A sample perpetual inventory form for canned peaches. Image description available.
Figure 2: Perpetual inventory form. [Image description]
When more of the product is received, the number of cans or items is recorded and added to the inventory on hand; when some of the product is requisitioned, the number going out is recorded and the balance is reduced. In addition, the perpetual inventory form can indicate when the product should be reordered (the reorder point) and how much of the product should ideally be on hand at a given time (par stock).
In small operations, a perpetual inventory is usually only kept for expensive items as the time (and cost) of keeping up the records can be substantial.
The second inventory record keeping system is taking a physical inventory. A physical inventory requires that all items in storage be counted periodically. To be an effective control, physical inventory should be taken at least monthly. The inventory records are kept in a spreadsheet or in another system reserved for that purpose.
The inventory sheet (Figure 3) can list the items alphabetically or in the order they will appear on the shelves in the storage areas.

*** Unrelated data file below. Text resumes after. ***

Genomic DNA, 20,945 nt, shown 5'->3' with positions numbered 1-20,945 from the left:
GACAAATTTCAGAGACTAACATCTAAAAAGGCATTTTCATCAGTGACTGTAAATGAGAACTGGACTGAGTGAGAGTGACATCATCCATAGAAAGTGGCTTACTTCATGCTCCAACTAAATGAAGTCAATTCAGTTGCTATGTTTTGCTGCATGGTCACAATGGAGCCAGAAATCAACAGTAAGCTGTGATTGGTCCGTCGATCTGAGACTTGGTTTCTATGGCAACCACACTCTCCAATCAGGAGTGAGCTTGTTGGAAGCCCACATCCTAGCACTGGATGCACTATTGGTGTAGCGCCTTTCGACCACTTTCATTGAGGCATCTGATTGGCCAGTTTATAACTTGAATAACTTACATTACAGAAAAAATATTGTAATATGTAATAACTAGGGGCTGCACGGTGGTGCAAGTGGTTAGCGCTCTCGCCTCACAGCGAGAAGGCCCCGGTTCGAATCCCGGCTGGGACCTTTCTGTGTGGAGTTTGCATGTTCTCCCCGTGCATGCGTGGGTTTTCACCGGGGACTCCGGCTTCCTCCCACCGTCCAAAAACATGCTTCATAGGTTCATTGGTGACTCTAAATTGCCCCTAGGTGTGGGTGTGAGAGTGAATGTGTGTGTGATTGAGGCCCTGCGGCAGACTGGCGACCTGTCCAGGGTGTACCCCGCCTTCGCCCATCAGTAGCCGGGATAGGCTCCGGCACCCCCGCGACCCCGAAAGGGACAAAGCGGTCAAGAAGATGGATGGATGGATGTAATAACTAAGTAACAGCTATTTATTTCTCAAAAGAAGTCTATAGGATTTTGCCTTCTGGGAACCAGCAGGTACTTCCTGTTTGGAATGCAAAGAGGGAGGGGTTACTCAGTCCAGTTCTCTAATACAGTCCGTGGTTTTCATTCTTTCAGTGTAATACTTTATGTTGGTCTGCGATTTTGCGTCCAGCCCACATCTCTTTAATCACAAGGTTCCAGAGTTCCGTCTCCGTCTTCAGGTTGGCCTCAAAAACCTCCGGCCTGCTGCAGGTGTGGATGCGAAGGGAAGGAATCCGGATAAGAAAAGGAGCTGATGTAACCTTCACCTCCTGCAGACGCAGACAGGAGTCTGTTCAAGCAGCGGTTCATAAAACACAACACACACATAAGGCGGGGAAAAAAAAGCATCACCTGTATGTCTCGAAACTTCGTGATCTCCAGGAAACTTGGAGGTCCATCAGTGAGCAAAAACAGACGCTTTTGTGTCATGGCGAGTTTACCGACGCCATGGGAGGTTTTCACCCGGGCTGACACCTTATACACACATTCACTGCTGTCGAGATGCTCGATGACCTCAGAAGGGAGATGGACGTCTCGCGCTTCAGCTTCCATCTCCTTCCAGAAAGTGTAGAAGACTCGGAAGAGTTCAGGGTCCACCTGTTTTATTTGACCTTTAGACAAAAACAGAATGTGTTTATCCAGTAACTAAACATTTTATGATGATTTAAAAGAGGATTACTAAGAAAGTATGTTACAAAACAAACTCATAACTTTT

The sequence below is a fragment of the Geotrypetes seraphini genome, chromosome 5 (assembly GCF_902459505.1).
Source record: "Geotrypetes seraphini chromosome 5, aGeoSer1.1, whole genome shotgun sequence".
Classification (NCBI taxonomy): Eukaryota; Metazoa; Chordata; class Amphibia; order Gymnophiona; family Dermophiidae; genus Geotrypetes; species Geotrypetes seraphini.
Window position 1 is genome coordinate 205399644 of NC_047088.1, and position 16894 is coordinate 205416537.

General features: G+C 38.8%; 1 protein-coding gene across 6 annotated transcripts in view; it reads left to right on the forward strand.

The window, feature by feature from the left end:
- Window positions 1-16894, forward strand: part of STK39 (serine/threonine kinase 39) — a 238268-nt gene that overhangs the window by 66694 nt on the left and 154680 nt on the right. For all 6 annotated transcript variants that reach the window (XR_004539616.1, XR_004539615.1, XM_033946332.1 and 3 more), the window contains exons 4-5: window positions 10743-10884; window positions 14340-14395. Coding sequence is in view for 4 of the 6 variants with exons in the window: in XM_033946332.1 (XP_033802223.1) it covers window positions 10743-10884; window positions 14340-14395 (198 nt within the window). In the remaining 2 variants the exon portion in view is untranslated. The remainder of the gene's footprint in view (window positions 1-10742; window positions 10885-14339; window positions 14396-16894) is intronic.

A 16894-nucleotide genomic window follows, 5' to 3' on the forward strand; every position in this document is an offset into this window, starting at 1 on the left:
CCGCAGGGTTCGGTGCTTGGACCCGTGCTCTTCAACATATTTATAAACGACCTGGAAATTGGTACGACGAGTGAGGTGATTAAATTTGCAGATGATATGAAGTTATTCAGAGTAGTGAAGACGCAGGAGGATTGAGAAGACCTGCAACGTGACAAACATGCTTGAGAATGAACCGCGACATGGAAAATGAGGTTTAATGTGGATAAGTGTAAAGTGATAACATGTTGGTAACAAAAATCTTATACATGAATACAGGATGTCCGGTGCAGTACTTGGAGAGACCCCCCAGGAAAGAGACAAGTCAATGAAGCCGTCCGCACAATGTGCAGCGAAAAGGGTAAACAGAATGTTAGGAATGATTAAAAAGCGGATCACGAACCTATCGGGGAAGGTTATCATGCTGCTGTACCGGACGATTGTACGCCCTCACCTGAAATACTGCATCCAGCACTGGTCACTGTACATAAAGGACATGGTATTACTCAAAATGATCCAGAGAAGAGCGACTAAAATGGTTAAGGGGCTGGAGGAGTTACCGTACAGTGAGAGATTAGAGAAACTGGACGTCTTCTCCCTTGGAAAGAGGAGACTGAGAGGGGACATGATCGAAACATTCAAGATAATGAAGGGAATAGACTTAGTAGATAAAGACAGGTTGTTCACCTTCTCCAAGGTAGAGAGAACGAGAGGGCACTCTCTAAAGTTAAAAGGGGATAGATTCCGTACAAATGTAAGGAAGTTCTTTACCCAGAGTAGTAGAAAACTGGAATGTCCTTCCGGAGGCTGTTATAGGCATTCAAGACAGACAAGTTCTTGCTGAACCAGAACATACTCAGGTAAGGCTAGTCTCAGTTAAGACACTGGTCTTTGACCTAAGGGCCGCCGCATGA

Figure 3: Physical Inventory Form
Physical Inventory Form: March
Product Unit Count Unit Price Total Value
Lima beans 6 #10 4 1/3 $23.00 $99.60
Green beans 6 #10 3 5/6 28.95 110.98
Flour 25 kg bag 3 14.85 44.55
Rice 50 kg bag 1 32.50 32.50
In addition to the quantity of items, the inventory usually has room for the unit cost and total value of each item in storage. The total values of the items are added together to give the total dollar value of the inventory. This is also knows as extending the inventory. The total value of the inventory is known as the closing inventory for the day the inventory was taken. This amount will also be used as the opening inventory to compare with the next physical inventory. If the inventory is taken on the same day of each month, the figures can be used to accurately determine the monthly food cost.
The physical inventory is used to verify the accuracy of the perpetual inventory. For example, if 15 whole beef tenderloins are counted during a physical inventory, but the perpetual inventory suggests that there should be 20 tenderloins on hand, then a control problem exists and you need to find the reason for the variance.